The Daily Tar Heel

Serving the students and the University community since 1893

Wednesday December 8th

Not all Tar Heels who wander are lost: study abroad brings introspection and adventure

Studying abroad has recently become a mainstay of the college experience. The Daily Tar Heel Staff Writer Cy Neff recently sat down with three Carolina students all studying abroad in Europe to see what the continent has to offer.

Sophomore Shai Nickerson had never been on a plane before she decided to hop on one to Greece for an entire semester. 

Having minimal travel experience before embarking on her journey, spending a half a year in a country where English isn’t the official spoken language might seem daunting. For Nickerson, studying abroad just felt like the right thing to do. 

“My major is global studies, and I’m really interested in global culture and politics, so it kind of made sense for me to go abroad,” Nickerson said. “I’d actually never traveled; I’ve never been on a plane so it was a huge step for my first trip to be all the way out to Greece.”

Nickerson is spending her spring semester in Athens, Greece. While she’s never been abroad before, she said that her desire to travel was born out of long road trips her family would take around the East Coast when she was a kid. 

“It’s been so amazing, like so much more than I could ever imagine. We just took our first field trip out to Delphi, and it was just so wonderful,” Nickerson said. “The mountains are so awe-striking and the ancient ruins are just incomparable, and it’s just so amazing to be somewhere where so much happened thousands of years ago.” 

Nickerson said that her expected culture shock has lessened by the English knowledge and friendliness of the locals. She’s in love with the food as well as the nightlife, and would wholeheartedly recommend study abroad to anybody. 




Sophomore Isabel Perry is taking classes on ceramics, art history and Italian in Florence. 

“In our art history classes, we go on a lot of field trips to different cities in Italy. Instead of class, we’ll do that. I’ve been to Pisa now and Bologna and the countryside of Florence,” Perry said. “That’s been awesome cause it’s allowed me to see a lot of new things that I might not have seen otherwise.” 

While Perry wishes that Florence had less tourist vibes, she said the friends she’s met in the first few weeks have encourage her adventurous side. Studying abroad has also allowed Perry to interact with a geographically diverse student pool.

“The people here are cool and  outgoing, and they’re from all over,” Perry said.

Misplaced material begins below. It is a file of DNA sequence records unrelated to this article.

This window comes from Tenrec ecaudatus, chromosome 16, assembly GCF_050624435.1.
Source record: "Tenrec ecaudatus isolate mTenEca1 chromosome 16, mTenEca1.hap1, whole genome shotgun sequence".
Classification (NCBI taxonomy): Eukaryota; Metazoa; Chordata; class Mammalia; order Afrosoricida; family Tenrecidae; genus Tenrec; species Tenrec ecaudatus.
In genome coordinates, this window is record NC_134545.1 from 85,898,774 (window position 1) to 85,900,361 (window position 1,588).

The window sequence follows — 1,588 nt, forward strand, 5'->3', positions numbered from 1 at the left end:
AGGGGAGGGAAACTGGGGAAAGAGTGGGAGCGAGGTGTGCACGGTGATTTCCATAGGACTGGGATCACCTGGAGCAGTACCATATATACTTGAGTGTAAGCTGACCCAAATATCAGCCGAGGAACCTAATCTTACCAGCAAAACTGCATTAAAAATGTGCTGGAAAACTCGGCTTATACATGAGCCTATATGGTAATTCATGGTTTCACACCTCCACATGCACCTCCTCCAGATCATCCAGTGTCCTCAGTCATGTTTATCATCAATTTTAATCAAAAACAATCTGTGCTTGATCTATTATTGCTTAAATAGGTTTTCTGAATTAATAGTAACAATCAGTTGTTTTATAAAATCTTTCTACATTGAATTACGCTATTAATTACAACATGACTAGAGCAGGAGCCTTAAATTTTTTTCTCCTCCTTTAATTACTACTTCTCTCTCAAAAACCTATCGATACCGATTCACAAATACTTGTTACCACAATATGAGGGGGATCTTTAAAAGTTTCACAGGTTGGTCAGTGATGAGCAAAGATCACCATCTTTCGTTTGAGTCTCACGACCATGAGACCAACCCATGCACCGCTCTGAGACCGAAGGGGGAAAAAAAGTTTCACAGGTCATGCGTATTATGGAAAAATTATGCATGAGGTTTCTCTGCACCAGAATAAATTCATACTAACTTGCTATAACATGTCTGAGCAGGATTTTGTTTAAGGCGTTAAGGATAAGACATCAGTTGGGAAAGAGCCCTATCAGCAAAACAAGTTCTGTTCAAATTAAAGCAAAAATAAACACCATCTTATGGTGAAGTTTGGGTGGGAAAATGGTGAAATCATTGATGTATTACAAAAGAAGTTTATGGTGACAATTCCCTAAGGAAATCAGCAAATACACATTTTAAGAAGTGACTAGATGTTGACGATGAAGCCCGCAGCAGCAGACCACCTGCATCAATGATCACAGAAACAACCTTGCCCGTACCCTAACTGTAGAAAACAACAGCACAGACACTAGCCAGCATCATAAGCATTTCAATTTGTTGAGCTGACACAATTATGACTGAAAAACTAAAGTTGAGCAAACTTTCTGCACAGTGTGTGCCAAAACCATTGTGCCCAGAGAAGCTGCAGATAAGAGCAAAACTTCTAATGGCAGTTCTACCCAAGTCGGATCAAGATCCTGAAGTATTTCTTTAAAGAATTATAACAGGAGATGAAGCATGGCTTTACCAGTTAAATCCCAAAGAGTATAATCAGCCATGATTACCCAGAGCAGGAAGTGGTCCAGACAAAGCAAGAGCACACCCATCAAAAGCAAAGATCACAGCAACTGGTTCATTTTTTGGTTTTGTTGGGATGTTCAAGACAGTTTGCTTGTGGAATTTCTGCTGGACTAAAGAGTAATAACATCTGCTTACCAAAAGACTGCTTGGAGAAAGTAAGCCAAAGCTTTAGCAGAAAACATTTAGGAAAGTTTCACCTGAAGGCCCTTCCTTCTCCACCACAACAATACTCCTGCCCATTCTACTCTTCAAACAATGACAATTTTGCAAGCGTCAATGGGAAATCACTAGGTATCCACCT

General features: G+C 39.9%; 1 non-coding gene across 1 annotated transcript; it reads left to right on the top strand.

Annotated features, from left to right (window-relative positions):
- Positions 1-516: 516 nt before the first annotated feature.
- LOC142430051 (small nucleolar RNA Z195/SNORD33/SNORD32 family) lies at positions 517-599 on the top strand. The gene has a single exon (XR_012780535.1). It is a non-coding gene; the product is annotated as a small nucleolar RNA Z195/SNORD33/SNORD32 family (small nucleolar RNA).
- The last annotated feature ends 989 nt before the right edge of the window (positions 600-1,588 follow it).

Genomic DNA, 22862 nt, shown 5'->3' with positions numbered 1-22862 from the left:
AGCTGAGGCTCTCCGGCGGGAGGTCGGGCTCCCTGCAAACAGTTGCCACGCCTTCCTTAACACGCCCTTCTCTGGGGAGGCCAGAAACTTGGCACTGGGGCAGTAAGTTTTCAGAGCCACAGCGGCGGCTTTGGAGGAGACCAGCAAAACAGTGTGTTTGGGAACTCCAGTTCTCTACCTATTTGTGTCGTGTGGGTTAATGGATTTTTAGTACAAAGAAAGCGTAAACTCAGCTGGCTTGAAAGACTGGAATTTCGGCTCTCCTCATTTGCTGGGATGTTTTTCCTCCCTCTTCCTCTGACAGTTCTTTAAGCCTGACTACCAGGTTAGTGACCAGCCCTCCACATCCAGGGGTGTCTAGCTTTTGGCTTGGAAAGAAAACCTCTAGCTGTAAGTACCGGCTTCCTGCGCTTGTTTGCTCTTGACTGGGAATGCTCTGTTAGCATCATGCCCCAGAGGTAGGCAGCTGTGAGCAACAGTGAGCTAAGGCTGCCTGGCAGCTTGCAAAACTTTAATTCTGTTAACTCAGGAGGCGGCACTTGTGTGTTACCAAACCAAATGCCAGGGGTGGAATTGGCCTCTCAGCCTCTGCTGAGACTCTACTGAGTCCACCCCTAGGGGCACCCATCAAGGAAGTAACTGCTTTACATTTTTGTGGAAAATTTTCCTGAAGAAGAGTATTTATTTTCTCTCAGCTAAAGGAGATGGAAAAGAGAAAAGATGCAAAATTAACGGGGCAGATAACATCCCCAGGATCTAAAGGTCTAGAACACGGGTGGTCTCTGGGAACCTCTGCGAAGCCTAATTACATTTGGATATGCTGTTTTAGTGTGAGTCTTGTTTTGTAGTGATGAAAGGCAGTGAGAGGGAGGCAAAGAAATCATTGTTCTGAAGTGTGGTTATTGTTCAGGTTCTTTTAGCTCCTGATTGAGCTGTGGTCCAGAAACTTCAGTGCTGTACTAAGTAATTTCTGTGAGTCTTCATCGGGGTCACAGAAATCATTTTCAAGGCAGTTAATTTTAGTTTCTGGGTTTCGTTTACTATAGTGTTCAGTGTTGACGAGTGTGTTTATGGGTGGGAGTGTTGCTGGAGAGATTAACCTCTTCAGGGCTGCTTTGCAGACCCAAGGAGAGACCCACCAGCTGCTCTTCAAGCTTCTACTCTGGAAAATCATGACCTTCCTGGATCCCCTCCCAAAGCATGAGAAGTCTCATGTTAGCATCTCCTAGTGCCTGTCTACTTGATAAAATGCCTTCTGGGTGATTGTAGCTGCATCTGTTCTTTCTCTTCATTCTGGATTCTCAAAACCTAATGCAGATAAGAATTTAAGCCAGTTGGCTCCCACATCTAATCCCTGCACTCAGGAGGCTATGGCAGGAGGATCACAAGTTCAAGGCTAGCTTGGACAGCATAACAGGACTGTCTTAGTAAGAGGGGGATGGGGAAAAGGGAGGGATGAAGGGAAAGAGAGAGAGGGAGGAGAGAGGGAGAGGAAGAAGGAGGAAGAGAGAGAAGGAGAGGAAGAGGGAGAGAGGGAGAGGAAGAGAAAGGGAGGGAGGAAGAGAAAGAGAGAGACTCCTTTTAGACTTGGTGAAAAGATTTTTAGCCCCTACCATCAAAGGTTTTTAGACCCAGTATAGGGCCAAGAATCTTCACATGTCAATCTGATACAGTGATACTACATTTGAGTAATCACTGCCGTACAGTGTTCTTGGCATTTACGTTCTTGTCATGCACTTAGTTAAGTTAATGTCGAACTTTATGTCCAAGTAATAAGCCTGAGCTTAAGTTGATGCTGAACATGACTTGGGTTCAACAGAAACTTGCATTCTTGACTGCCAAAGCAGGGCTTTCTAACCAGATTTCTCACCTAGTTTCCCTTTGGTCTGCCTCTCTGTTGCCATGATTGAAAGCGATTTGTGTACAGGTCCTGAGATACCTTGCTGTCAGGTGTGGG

Perry also discovered that differing social norms in Italy allow for a sort of unconventional bonding between instructors and students. 

“We were in Bologna on a field trip with my class, and my class is like ten people. And at the end of all the field trips, the professor would buy us like a snack or something before we  get on the train to come back,” Perry said. “Except this time she took us to a bar, and she got us all drinks.”




Junior Lydia Shiel’s reasons for going to Scotland weren’t especially profound. But now that she arrived, she’s happy she made the choice. 

“I’d never been to Scotland before, but my dad is a Scottish citizen so I was like ‘might as well check it out, might as well feel this place out, so that’s why I’m here,” Shiel said. 

Shiel feels less academically stressed abroad than at Carolina. Shiel traveled around Europe before beginning her study abroad in Edinburgh and has been living at a relaxed tempo since arriving in the city. Being alone in a foreign city has also offered Shiel much time to be introspective.

“There hasn’t been culture shock as much as there’s been the shock of we’re all really social creatures, and I have all this alone time and don’t have that many friends,” Shiel said. “So I do spend a lot of time by myself, and that’s where the majority of my adjusting has been.”

Shiel’s Scottish heritage also allows for her to feel a certain connection with the land that she’s voyaging abroad in, as well as forge ties with her childhood. For Shiel, exploring Scotland reveals broader swaths of the world as she becomes closer to herself.

“I’m excited to go to the countryside, because, hear me out, there’s a loch, or a lake, called Loch Shiel. Shiel’s my last name, as we previously discussed, and that is where they CGI’d Hogwarts,” Shiel said. “It’s the giant lake that Harry flies over when his broom goes wild, and that is what I want to go see immediately.”

university@dailytarheel.com

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